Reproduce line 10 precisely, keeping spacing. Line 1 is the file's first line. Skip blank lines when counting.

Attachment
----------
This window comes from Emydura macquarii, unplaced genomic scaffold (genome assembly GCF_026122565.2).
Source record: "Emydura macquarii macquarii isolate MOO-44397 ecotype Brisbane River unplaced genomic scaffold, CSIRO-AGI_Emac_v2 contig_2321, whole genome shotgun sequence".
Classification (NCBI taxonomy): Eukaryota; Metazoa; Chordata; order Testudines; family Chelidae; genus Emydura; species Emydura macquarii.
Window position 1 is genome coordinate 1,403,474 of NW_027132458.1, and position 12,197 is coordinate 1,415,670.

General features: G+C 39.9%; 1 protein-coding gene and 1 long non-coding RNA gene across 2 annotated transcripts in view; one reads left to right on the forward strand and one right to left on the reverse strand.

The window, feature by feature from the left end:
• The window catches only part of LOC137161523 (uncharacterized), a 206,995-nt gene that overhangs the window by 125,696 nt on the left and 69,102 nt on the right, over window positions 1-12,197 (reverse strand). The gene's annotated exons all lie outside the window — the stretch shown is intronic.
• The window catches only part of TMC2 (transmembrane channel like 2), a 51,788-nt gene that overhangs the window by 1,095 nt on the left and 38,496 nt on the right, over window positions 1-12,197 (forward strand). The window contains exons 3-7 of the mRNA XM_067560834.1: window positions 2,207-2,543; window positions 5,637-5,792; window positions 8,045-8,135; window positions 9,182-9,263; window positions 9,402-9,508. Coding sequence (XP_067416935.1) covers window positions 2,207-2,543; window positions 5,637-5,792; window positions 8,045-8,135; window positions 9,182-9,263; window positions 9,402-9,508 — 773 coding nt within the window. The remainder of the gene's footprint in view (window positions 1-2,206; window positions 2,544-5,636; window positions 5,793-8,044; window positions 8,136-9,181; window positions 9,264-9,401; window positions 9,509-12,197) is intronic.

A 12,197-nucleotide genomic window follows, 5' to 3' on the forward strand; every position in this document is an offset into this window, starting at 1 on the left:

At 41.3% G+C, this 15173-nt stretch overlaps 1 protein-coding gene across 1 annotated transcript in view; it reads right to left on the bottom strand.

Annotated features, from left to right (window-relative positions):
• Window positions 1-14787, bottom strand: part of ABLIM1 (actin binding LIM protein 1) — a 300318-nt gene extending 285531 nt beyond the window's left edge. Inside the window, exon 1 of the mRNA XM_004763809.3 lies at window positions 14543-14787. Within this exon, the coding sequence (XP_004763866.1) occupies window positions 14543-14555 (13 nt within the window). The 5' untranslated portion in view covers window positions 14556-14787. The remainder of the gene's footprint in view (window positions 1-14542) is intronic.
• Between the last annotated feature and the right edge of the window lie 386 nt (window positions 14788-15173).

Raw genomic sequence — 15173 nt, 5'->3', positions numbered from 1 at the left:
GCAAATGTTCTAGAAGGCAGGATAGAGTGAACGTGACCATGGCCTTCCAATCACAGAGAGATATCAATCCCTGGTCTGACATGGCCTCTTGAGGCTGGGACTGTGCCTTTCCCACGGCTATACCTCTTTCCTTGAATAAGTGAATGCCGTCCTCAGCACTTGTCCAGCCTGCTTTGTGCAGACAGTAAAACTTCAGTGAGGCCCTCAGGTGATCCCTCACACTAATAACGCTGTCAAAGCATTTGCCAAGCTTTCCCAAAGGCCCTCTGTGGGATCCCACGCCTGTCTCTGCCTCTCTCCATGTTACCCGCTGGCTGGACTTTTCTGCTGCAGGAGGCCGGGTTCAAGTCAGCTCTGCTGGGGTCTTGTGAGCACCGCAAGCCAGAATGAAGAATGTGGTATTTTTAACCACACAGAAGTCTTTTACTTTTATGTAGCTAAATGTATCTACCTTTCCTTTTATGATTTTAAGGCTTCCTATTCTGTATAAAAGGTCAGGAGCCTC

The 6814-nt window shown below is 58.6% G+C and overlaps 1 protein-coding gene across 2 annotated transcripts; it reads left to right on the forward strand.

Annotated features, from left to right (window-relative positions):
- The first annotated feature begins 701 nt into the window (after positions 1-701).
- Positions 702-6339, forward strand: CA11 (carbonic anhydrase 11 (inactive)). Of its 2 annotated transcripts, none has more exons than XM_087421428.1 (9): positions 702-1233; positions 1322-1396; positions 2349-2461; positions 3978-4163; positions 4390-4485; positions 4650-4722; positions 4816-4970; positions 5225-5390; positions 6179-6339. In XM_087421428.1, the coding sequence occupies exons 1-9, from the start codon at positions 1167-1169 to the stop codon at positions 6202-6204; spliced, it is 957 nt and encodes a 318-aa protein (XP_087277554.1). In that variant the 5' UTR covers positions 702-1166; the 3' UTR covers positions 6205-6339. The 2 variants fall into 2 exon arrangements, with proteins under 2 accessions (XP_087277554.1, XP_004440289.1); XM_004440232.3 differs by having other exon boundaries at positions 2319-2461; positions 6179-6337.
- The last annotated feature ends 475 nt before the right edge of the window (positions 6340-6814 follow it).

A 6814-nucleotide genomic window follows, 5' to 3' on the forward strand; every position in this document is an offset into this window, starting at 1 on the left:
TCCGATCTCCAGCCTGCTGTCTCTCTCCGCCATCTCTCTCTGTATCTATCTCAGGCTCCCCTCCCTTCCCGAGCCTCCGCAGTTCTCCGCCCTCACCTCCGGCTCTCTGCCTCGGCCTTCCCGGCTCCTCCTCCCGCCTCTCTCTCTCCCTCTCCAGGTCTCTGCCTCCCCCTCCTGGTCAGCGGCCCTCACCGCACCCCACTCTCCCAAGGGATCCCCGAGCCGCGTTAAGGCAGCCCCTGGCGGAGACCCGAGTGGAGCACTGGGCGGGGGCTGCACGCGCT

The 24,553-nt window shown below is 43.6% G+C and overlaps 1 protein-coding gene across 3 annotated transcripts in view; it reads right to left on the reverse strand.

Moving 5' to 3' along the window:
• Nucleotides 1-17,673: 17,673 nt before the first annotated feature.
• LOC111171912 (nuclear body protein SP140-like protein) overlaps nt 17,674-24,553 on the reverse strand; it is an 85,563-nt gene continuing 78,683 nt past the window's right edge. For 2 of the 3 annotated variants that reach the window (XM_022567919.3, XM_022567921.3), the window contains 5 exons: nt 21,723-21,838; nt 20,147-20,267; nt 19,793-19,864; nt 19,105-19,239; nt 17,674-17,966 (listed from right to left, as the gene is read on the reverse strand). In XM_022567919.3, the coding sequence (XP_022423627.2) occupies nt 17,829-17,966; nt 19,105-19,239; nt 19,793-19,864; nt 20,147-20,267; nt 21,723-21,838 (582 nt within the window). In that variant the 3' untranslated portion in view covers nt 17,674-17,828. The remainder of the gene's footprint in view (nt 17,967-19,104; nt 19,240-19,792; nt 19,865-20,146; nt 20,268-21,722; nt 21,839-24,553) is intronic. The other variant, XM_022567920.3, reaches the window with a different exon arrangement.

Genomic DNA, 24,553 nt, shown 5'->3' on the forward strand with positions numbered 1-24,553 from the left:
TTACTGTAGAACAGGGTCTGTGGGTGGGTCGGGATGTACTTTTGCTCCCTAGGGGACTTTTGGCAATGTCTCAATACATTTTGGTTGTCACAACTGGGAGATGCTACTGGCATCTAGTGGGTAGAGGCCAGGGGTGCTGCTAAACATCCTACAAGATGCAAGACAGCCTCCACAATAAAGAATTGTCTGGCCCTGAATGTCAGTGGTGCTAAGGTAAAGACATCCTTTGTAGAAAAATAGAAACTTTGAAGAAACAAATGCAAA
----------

At 41.3% G+C, this 15173-nt stretch overlaps 1 protein-coding gene across 1 annotated transcript in view; it reads right to left on the bottom strand.